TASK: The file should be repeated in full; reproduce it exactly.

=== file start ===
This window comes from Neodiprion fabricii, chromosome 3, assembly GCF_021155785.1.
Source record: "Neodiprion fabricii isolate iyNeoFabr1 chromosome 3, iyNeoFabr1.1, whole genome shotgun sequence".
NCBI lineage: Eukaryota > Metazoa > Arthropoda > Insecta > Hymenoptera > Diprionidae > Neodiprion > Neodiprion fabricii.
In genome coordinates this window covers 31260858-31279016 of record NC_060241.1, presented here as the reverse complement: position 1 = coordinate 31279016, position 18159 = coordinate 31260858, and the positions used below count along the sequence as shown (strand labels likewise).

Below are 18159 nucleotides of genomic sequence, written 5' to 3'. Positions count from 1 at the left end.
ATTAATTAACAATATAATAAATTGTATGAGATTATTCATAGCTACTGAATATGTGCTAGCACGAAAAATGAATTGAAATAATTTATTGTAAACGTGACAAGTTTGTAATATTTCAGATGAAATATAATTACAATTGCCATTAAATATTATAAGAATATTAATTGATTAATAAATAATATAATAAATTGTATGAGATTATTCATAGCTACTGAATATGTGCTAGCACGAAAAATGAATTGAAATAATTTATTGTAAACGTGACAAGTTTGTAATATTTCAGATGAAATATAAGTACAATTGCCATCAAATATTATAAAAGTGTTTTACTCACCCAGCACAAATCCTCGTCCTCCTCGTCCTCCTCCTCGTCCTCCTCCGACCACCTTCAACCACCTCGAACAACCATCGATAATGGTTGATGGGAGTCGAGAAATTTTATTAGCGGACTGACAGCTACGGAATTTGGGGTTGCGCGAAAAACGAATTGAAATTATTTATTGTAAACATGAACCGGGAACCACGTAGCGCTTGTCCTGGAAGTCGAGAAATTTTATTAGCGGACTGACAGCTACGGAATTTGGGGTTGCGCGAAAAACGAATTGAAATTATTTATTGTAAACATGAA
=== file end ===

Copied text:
This window comes from Neodiprion fabricii, chromosome 3, assembly GCF_021155785.1.
Source record: "Neodiprion fabricii isolate iyNeoFabr1 chromosome 3, iyNeoFabr1.1, whole genome shotgun sequence".
NCBI lineage: Eukaryota > Metazoa > Arthropoda > Insecta > Hymenoptera > Diprionidae > Neodiprion > Neodiprion fabricii.
In genome coordinates this window covers 31260858-31279016 of record NC_060241.1, presented here as the reverse complement: position 1 = coordinate 31279016, position 18159 = coordinate 31260858, and the positions used below count along the sequence as shown (strand labels likewise).

Below are 18159 nucleotides of genomic sequence, written 5' to 3'. Positions count from 1 at the left end.
ATTAATTAACAATATAATAAATTGTATGAGATTATTCATAGCTACTGAATATGTGCTAGCACGAAAAATGAATTGAAATAATTTATTGTAAACGTGACAAGTTTGTAATATTTCAGATGAAATATAATTACAATTGCCATTAAATATTATAAGAATATTAATTGATTAATAAATAATATAATAAATTGTATGAGATTATTCATAGCTACTGAATATGTGCTAGCACGAAAAATGAATTGAAATAATTTATTGTAAACGTGACAAGTTTGTAATATTTCAGATGAAATATAAGTACAATTGCCATCAAATATTATAAAAGTGTTTTACTCACCCAGCACAAATCCTCGTCCTCCTCGTCCTCCTCCTCGTCCTCCTCCGACCACCTTCAACCACCTCGAACAACCATCGATAATGGTTGATGGGAGTCGAGAAATTTTATTAGCGGACTGACAGCTACGGAATTTGGGGTTGCGCGAAAAACGAATTGAAATTATTTATTGTAAACATGAACCGGGAACCACGTAGCGCTTGTCCTGGAAGTCGAGAAATTTTATTAGCGGACTGACAGCTACGGAATTTGGGGTTGCGCGAAAAACGAATTGAAATTATTTATTGTAAACATGAA